(from Triarchy Press)
Interview with the Authors
"What will it take to restore balance to our world for future generations’ survival? The focus on sustainable design has led to a great deal of positive change in our shared built environment, but for two visionary systems change thinkers, it’s now time to embrace a radical, regenerative design approach for a truly flourishing future. Michael Pawlyn, founder of the innovative biomimicry architecture firm Exploration, has joined forces with Sarah Ichioka, urbanist and leader of multi-disciplinary strategic consultancy firm Desire Lines, on a new book which maps out key design paradigms in a time of planetary emergency. They argue that as a globalized society, we urgently need to reach the turning point in human civilization where everything we do not only doesn’t cause harm, but actually has a net positive impact on the environment. By embracing approaches that restore ecosystems, reunite divided communities, and reciprocally enhance the interdependent health of people, place and planet, their approach to the built environment may be just what the planet needs."
Podcasts for the Book
Michael Pawlyn's TED talk on Nature and Architecture
Flourish: Design Paradigms for a Planetary Emergency A Process Appreciation
Different words are used to name the kinds of communities sorely needed in the world today: “sustainable” communities, “resilient” communities, “compassionate” communities, "beloved" communities, "regenerative" communities, “flourishing” communities. All can be helpful in different contexts.
The philosopher Whitehead once said that the aim of all living beings is to live, to live well, and to live better. The word “flourishing” captures the spirit of living well and better. It invites us to imagine and live into a kind of community that is, in fact, better than the kind to which we are accustomed.
The authors of Flourish, Ichioka and Pawlyn, remind us that, in order to move toward these ways of being together, we need worldviews, mindsets, and paradigms that are conducive to such movement. One virtue of the book is that they draw from so many sources that can help inspire and articulate alternative, "flourishing" worldviews.
We in the process community believe that a process-relational worldview can also help by affirming and perhaps also integrating many of the sources cited in Flourish. Here it is in a nutshell:
Process philosophers and theologians propose that a worldview such as that offered above, can help people around the world live from four aspirational hopes or aims, which are themselves in process and, at their best, context-nourished and place-based in their approximations. Here they are:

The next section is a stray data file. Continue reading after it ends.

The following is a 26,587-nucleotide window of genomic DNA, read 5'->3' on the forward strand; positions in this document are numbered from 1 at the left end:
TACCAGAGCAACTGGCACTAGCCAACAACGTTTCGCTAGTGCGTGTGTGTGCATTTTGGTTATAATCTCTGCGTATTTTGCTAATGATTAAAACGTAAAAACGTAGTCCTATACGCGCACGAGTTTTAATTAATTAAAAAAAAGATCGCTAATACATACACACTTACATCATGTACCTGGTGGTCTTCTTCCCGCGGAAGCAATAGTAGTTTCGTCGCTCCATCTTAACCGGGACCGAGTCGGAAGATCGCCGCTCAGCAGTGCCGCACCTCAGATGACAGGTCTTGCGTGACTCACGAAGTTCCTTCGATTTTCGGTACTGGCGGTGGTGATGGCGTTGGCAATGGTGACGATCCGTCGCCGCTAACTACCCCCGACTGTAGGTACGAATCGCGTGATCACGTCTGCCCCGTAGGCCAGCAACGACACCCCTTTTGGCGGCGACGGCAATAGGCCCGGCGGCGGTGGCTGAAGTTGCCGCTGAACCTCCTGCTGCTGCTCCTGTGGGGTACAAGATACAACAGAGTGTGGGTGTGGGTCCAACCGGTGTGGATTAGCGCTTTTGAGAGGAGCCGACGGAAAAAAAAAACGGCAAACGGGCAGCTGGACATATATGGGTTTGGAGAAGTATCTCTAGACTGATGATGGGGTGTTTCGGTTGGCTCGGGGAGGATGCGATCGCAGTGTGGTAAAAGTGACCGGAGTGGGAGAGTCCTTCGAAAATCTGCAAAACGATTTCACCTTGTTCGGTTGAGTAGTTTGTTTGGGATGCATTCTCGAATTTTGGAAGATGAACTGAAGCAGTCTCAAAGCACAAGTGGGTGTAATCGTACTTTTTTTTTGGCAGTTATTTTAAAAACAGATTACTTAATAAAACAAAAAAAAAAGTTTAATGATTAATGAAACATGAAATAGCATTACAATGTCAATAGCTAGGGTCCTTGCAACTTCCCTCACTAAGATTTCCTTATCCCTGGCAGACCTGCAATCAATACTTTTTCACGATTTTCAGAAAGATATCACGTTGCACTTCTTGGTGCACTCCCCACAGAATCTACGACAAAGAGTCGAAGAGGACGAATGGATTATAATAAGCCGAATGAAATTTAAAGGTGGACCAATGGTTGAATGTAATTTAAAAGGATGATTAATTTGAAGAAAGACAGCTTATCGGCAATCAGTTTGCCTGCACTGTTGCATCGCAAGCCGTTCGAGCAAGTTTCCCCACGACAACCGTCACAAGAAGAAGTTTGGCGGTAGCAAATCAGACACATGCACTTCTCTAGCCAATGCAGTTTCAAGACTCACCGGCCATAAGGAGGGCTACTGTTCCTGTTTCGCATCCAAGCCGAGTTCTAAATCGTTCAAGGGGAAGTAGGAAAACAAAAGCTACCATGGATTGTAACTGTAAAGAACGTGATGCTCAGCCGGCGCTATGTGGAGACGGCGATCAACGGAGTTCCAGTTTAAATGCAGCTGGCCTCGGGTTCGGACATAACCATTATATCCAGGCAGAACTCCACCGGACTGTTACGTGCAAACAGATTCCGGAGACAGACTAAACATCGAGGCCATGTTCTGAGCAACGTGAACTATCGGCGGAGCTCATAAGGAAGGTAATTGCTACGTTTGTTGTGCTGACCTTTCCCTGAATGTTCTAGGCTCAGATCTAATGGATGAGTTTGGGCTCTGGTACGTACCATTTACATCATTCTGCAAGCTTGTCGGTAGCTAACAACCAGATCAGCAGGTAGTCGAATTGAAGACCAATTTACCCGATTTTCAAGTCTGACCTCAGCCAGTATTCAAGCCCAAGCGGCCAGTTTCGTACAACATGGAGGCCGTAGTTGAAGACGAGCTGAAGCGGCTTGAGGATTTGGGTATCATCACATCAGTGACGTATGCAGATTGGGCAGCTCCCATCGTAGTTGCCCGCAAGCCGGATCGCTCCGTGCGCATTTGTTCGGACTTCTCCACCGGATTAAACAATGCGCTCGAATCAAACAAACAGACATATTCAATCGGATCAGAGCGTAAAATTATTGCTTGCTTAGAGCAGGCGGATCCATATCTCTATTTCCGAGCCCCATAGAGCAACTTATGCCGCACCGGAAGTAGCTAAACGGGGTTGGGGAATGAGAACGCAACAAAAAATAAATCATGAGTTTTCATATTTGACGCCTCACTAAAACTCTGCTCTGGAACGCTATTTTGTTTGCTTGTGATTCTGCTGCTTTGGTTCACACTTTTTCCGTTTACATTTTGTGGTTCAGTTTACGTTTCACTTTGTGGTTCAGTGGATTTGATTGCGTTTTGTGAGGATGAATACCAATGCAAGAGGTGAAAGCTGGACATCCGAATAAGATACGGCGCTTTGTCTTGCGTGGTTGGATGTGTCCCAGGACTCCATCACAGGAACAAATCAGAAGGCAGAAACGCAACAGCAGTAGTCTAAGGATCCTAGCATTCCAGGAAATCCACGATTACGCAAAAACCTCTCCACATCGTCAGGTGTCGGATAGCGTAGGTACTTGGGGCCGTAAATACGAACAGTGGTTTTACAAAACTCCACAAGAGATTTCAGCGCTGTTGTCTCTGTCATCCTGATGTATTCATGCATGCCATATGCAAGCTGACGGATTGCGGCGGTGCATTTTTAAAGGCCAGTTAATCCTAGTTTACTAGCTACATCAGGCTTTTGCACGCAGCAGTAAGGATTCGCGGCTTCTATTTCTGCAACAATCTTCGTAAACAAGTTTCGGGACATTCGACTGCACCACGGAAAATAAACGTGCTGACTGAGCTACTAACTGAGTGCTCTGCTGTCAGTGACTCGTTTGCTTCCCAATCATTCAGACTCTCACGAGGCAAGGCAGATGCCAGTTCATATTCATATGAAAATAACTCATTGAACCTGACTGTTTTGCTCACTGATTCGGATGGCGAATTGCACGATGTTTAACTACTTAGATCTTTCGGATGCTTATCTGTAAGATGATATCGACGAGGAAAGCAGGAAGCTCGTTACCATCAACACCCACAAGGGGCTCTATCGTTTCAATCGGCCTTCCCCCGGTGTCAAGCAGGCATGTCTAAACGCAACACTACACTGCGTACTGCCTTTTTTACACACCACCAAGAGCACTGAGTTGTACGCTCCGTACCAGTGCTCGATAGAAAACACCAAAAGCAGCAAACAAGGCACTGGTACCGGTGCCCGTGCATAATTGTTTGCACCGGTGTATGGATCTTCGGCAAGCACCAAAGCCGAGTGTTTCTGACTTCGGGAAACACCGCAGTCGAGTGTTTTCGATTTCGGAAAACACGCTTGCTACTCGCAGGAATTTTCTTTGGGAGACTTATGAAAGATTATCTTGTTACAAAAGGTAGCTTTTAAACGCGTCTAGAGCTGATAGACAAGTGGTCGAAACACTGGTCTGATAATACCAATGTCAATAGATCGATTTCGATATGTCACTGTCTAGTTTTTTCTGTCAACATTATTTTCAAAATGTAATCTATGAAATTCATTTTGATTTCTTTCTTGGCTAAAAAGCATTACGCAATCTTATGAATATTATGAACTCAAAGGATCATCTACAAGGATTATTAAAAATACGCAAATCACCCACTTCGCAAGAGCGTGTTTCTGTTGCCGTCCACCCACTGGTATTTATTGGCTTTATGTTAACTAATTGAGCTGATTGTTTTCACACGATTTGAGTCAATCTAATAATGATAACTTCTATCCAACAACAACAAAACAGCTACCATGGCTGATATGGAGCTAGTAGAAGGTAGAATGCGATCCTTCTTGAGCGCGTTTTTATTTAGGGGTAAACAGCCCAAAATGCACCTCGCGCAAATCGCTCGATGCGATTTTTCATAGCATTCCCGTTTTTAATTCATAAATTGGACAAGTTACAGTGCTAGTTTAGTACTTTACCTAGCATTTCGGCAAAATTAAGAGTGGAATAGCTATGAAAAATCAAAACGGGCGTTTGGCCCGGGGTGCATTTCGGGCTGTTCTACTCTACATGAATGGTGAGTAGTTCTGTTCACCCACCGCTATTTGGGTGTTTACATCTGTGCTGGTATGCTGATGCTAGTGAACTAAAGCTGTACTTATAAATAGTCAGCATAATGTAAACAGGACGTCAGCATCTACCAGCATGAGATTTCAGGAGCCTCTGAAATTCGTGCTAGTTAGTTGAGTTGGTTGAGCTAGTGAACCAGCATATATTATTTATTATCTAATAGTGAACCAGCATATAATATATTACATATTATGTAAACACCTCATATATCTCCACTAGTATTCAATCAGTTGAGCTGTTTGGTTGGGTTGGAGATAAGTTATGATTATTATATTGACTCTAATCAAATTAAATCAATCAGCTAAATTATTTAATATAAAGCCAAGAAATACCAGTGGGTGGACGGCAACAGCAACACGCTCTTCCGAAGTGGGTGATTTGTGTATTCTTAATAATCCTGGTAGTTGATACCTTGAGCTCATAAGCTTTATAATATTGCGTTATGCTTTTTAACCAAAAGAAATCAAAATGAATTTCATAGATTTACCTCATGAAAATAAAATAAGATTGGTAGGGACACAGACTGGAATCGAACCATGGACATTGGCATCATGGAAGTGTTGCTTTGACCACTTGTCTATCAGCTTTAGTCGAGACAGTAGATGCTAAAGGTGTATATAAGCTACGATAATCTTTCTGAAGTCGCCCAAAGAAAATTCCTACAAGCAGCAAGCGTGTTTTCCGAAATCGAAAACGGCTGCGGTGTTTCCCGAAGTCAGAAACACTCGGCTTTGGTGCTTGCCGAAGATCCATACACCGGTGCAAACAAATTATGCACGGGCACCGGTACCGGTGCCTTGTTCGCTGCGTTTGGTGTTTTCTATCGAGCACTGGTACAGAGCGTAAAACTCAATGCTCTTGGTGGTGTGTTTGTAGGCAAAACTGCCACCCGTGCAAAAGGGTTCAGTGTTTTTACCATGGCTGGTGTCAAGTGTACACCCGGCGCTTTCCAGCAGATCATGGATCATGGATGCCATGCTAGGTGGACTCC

Flourish speaks specifically to three of these four aims: whole communities, a whole planet, and holistic thinking. It does not focus as much on the first hope - whole persons - but the spirit of the book points toward this hope, too.
If we consider the hope for "whole persons," two questions emerge: (1) What is a whole person or, to say the same thing, a flourishing person? Here, inspired by the thought of one process thinker, Bernard Loomer, the process movement offers an image, a springboard for reflection. It is by no means a final image, nor does it apply to everyone's situation. But it does inspire further thought at a personal level. (2) And what kinds of personal "qualities of heart and mind," indeed spiritual qualities, might we embody in our own lives, if in fact we are flourishing. embody? Here, inspired by the work of Spirituality and Practice, the process movement offers an alphabet of traits which, taken together, offer an image of the flourishing soul. These traits are among those that can be animated by religious traditions, ritual practices, and various forms of prayer and meditation. Like the six characteristics of a flourishing soul, they are springboards for thought, not final anwers.
However, a flourishing soul, thus described, is but one of four aims. Process philosophy emphasizes that a flourishing soul cannot exist without a flourishing community and a flourishing planet, both of which are partially reliant on forms of holistic thinking such as those identified in Flourish: Design Paradigms for a Planetary Emergency. And process philosophy likewise emphasizes that, to whatever degree we partake of flourishing selfhood, we are inwardly drawn, by the very Beauty which inspires the universe, to be fully committed to flourishing communities and a flourishing planet. One of the many values of Flourish is that it shows how many resources are now available for holistic thinking. To their list let us add Process Philosophy.